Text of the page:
Full of grace and truth
Humble folk who diligently apply sound principles of interpretation to the reading of the Old Testament will come away with a fair grasp - limited as it must be by dint of the inability of a finite mind to plumb the infinite - of God's boundless goodness. May we Christians reject the hubris of some who make it a practice to mock the understanding of sincere, God-fearing Jewish readers of the Tanakh, or Old Testament. Anybody who "fears and trembles" (Phil. 2:12) at the words of Israel's God, the Father of Jesus Christ, can learn much about His perfect character from the words that God Himself inspired for our illumination, just as those who marvel at the material creation can learn much about His infinite power from it.
Nevertheless, the revelation of God's nature given in the law, the prophets, and the writings lacks. well. completeness. Yes, completeness is as pointed a word as I can think of. You do, of course, know what I'm talking about. God chose to perfect the revelation made earlier through His words and His acts by the greatest of all miracles - the Incarnation. God entered flesh in the form of Jesus Christ; His words and deeds add "flesh and bone" to the picture of God provided earlier. The apostle John makes a remarkable statement:
No one has seen God at any time. The only begotten Son, who is in the bosom of the Father, He has declared Him (1:18).
The RSV renders "He has declared" as "he has made him known". Noted scholar, F. F. Bruce, comments on this phrase, ". the verb here rendered 'made known' is exigeomai, so that Jesus might be described as the living 'exegesis' of God". Jesus adds an invaluable dimension to our perception of God's infinite goodness, particularly at this time of year when we remember His suffering and crucifixion. Over and over the Old Testament Scriptures emphasize two attributes of God as being of the utmost importance to us: His love and His faithfulness. In His infinite love, God cares deeply for every human being who has ever lived. His boundless faithfulness lies behind His total commitment to His plan to save all mankind. These concepts are expressed by the Hebrew words hesed and 'emet. Unfortunately, translators have been quite inconsistent in translating this couplet, the most common rendering in the KJV being "mercy and truth" (13 times). Few people, therefore, realize just how often they appear (245 times for hesed and about the same number for 'emet and its synonym, 'emunah). The classical statement is found in Exodus 34:6:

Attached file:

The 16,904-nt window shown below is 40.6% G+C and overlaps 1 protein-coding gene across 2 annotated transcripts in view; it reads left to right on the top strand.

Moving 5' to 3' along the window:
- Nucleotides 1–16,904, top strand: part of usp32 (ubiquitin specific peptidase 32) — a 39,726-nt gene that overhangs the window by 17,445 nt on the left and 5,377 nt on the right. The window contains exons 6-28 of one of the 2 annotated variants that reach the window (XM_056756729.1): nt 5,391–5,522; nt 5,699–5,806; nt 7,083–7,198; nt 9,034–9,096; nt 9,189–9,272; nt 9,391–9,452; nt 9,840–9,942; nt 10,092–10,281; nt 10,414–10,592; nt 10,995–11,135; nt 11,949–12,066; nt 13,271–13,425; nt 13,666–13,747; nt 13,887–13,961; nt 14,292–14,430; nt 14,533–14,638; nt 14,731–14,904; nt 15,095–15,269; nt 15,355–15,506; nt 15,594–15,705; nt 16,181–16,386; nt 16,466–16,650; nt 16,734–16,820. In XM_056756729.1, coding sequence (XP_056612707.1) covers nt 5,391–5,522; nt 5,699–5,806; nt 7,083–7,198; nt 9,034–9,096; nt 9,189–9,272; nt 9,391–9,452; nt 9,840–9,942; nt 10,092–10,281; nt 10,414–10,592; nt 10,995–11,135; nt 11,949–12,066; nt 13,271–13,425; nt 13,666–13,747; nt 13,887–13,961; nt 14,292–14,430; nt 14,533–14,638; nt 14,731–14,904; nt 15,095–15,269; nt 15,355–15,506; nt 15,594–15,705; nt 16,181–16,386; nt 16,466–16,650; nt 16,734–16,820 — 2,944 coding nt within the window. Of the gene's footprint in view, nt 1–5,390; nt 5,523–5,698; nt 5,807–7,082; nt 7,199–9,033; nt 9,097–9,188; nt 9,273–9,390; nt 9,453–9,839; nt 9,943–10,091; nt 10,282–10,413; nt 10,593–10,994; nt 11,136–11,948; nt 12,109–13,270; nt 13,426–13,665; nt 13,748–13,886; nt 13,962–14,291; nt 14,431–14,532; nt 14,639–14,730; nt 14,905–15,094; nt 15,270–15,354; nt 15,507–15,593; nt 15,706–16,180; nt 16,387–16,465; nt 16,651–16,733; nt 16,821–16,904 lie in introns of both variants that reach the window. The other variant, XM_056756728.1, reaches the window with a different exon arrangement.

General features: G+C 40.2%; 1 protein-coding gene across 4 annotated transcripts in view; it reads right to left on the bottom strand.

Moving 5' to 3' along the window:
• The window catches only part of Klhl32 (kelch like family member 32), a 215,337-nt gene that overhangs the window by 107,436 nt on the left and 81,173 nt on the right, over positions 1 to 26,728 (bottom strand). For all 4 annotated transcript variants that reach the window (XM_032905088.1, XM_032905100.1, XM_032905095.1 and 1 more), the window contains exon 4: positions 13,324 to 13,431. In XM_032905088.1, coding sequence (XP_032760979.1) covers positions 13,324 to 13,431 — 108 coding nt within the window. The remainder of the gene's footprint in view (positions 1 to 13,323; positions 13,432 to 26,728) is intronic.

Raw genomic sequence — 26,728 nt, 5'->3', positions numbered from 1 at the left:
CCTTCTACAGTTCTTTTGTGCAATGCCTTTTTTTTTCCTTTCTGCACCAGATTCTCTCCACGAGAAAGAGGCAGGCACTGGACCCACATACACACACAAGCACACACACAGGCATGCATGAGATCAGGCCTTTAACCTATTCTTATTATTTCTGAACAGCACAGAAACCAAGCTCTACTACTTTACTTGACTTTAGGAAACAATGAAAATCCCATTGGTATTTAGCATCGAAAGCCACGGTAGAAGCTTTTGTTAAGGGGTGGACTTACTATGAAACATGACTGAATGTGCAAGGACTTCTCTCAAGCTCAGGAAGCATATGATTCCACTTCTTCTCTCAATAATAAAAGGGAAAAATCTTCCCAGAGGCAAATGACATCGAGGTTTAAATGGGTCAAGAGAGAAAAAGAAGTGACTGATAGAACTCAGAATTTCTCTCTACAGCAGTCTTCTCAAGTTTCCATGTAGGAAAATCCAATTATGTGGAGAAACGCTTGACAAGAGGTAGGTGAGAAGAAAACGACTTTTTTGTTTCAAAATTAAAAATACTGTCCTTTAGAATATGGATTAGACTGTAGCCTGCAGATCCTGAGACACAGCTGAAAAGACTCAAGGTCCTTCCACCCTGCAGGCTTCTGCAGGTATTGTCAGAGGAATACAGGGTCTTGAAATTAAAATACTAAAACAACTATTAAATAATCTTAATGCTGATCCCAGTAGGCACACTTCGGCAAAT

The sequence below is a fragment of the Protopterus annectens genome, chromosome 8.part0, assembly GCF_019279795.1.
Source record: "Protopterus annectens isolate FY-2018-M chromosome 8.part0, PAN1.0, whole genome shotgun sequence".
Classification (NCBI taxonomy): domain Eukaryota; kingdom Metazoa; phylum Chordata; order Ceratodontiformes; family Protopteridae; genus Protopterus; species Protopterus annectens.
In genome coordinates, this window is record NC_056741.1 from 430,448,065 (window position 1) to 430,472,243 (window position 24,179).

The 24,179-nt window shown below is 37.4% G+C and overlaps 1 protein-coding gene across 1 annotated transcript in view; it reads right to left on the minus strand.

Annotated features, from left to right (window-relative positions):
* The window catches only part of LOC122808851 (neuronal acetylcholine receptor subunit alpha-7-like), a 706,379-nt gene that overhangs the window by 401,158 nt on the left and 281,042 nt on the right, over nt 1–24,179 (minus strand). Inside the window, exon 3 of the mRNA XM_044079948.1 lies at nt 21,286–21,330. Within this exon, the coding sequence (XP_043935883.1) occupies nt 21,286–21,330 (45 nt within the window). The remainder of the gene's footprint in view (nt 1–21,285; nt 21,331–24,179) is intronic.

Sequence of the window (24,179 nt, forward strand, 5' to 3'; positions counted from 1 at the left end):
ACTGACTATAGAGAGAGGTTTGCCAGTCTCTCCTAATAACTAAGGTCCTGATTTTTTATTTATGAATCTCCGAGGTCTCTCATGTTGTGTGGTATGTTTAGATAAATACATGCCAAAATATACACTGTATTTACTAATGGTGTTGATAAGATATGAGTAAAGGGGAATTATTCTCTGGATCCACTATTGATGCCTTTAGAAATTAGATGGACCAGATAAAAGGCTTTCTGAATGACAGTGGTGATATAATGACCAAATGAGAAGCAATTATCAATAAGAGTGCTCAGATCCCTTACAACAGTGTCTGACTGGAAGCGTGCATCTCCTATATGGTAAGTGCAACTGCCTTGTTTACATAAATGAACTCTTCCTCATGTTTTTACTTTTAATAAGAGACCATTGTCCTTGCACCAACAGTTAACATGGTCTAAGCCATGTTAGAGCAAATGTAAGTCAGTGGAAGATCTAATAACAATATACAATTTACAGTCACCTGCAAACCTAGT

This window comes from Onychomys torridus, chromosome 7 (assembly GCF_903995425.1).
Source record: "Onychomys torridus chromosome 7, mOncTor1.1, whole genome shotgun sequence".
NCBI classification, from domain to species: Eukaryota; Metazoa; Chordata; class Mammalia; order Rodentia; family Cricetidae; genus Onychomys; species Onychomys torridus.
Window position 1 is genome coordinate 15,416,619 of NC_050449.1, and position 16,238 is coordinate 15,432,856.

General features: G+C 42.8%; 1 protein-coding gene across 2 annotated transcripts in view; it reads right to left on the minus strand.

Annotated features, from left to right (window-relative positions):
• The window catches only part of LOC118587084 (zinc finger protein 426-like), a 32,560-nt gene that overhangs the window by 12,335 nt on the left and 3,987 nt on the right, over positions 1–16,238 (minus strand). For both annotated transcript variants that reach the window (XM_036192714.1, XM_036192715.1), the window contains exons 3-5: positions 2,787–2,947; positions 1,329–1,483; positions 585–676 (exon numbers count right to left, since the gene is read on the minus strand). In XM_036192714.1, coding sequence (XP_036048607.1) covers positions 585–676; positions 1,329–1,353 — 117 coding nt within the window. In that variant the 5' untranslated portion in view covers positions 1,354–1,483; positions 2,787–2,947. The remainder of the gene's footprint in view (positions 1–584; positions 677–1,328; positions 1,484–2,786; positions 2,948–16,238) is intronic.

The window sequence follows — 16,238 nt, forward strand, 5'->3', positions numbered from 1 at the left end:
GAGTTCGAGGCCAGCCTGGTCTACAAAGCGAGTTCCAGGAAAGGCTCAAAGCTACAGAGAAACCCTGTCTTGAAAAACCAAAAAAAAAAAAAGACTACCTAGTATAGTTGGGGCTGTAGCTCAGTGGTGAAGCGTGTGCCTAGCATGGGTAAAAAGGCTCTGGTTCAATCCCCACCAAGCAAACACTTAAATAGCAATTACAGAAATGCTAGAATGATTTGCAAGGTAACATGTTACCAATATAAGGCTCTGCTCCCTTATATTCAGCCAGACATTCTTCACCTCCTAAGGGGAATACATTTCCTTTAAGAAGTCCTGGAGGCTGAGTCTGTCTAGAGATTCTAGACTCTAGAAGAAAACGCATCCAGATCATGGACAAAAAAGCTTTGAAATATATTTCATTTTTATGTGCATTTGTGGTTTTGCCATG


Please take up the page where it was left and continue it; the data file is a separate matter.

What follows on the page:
The Lord, the Lord God, merciful and gracious, longsuffering, and abounding in goodness [hesed] and truth [emet].
The theme recurs in spirit-lifting passages such as Psalm 108:4, which says, "For Your mercy (hesed) is great above the heavens, and Your truth ('emet) reaches to the clouds".
Not only is it of such staggering magnitude, it also "endures forever" (Ps. 136:3, etc.) The concept is also found in "hidden" passages such as Genesis 24:27 where Abraham's servant praises God inasmuch as He "has not forsaken His mercy and His truth toward my master". When the apostle John declared that "God is love" (1 John 4:8) he undoubtedly had this prominent Old Testament motif in mind (not to mention what he had seen with his own eyes through the person of Jesus).
These "backbone" characteristics of God are the very attributes John 1:17 ascribes to Jesus Christ:
For the law was given through Moses, but grace and truth came through Jesus Christ.
Bruce notes that this "grace and truth" is synonymous with the "goodness and truth" spoken of in Exodus. Jesus, the incarnation of Israel's God, contained in His being "the fullness of the Godhead" (Col. 2:9); He encapsulated and demonstrated God's attributes in a unique way. Indeed, when it comes to God's "hesed and 'emet", nothing demonstrates this divine attribute better than the Passion of Jesus Christ. Sure, we can see God's love shown again and again in His merciful dealings with Israel of old and His provision of all their physical and spiritual needs. He prospered them when they didn't really deserve it, He corrected them with the perfect mix of mercy and justice as needed, and He even extended to them atonement for their sins. We see His love for all mankind as a whole in the magnificent planet He has given us to call home; He has "given us rain from heaven and fruitful seasons, filling our hearts with food and gladness" (Acts 14:17). We see His faithfulness in His scrupulously abiding by His covenant obligations even when Israel consistently failed to fulfill its promises to Him. Brilliant stuff.
But nothing illustrates God's goodness with greater clarity and intensity than the life, works, suffering, and death of Jesus Christ. The very creator of mankind willingly died an agonizing death for an ungrateful race of sinning creatures, all of whom put together are "reputed as nothing" (Dan. 4:35). He could have called it off (Matt. 26:53), but He didn't, even though He understood full well the unimaginable pain and humiliating shame about to befall Him. Tomes of philosophical meditations could never present as stark, as vivid a picture of the love of God as the shredded, torn, blood-drained body of Jesus Christ - Our Maker, our Redeemer, our atoning Lamb - hanging limply from the cross.
Can we trust God to be faithful to all His promises? If He was faithful to His promise of providing atonement for man through the horrendous sacrifice of the promised seed how could we ever doubt any other promise? The painful part is done. You can be fully confident the joyous promises won't be forgotten. Resurrection and eternal life here we come.